May 24, 2006

Wikipedia, De-skilling, and The Wisdom Of Darts

There's been some discussion about changes to policies regarding restrictions concerning who can edit some Wikipedia articles, and what this means for the ideals of (lack of) collective intelligence.

I think it's important to distinguish between the "silk purse out of sow's ear" argument, and "free labor" argument. The hype around Wikipedia is basically, bluntly, that it's magic. Throw together a bunch of sausage fragments, cover with a mystic curtain, incant the spell "Modsiw Fo Sdworc", and poof - out will come a silky article.

When it's found out there's really a man behind the curtain (any administrative actions to halt the editing process when it goes awry), some Wikipedia boosters seem resentful about ruining the trick.

Without the magic, if all that remains is an example of how a heavily hyped project with very elaborate ways of escaping accountability for errors, can produce material on the level of a term paper, without paying the writers - well, one has to wonder at exactly who finds that so exciting, and why.

It's not a revolution in knowledge, it's an innovation in deskilling. It's taking the graduate-student model - get devotees to work for no money, to enrich and aggrandize the project-head - and applying it to middlebrow work instead of academic work.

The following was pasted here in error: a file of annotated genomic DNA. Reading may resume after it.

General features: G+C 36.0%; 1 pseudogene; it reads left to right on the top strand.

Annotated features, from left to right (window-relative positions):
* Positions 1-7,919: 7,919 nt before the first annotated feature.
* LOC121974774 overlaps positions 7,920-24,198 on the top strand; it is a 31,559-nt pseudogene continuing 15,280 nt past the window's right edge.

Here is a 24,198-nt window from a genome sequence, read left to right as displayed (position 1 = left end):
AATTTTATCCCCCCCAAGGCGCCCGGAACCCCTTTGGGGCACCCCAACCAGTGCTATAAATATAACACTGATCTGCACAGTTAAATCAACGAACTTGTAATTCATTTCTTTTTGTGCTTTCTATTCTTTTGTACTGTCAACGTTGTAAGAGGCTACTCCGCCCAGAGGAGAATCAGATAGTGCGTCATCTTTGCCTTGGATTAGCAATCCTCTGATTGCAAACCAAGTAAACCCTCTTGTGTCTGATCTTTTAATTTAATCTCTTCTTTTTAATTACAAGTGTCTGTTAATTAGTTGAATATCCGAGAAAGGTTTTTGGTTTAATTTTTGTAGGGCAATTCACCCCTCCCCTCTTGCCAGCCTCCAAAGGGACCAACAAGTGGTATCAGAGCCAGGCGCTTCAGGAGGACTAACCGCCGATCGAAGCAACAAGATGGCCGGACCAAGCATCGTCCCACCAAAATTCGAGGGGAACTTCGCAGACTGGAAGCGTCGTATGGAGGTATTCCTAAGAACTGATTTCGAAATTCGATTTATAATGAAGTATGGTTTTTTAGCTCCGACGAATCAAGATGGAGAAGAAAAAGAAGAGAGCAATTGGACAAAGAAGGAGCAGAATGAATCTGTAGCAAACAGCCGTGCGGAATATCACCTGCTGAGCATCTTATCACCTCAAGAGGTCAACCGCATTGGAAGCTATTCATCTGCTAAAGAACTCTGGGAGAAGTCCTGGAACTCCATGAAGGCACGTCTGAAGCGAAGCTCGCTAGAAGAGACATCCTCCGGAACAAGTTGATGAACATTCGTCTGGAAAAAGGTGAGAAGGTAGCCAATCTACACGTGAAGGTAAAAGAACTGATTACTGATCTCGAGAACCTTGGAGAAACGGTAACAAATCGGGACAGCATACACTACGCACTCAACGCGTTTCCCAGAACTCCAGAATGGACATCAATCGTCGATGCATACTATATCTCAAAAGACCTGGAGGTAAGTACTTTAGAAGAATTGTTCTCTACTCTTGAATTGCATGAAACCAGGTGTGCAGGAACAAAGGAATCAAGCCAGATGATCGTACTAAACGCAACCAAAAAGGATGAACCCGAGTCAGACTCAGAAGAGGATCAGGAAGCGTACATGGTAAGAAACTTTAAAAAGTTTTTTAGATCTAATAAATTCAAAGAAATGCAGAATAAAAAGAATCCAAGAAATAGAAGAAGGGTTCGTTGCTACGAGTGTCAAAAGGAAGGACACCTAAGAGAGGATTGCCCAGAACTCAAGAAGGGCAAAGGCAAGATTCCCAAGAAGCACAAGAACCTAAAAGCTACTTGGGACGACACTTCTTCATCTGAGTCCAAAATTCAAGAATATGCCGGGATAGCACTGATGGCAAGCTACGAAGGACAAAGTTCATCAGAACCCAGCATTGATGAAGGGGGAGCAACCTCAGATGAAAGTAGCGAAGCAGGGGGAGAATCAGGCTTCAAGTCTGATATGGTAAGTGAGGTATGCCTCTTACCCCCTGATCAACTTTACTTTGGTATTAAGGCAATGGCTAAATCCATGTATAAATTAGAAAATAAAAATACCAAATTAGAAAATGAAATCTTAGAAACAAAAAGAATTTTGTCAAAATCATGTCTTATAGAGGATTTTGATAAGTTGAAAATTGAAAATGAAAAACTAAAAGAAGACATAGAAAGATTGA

People are fascinated by ways in which data-mining seems to represent some sort of over-mind. But sometimes there's no deep meaning at all. There's a well-known experiment in picking stocks: dartboards are competitive with individual money managers - but nobody talks about the "wisdom of darts" (because there are no DartBoard 2.0 salesmen ...).

By Seth Finkelstein | posted in cyberblather | on May 24, 2006 11:58 PM (Infothought permalink)
Seth Finkelstein's Infothought blog (Wikipedia, Google, censorware, and an inside view of net-politics) - Syndicate site (subscribe, RSS)

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As yet there are no DartBoard 2.0 salespeople. If nothing else, you could put together a quick CafePress shop... (and I love the Google ads showing up here).

Posted by: walt at May 25, 2006 12:12 PM

you know, that de-skilling bit really cuts close to the bone with me. i've watched for years as the masters of this corporation i work for have tried the same trick on a phalanx of embedded systems developers. then the masters sit there clueless wondering why their brilliant bit of managerial wonderment produced such poor quality crap and had such a horrid record of on-time delivery. never did they realize that as they drove the skill out they didn't come up with ways to make things easier, more repeatable, more modular, etc.

frankly, the whole notion of deskilling gets used all over our economy and at some point you have to wonder if there will be anyone left who knows jack squat about anything...

maybe i should go manufacture a business ph.d. and make a living talking up the concept of "rightskilling" -- matching the job and the person with skills correctly!! wow!! visions of consulting fees dance through my head... sigh... but alas, the captains of industry have all been deskilled themselves...

Posted by: dennis parrott at May 25, 2006 08:15 PM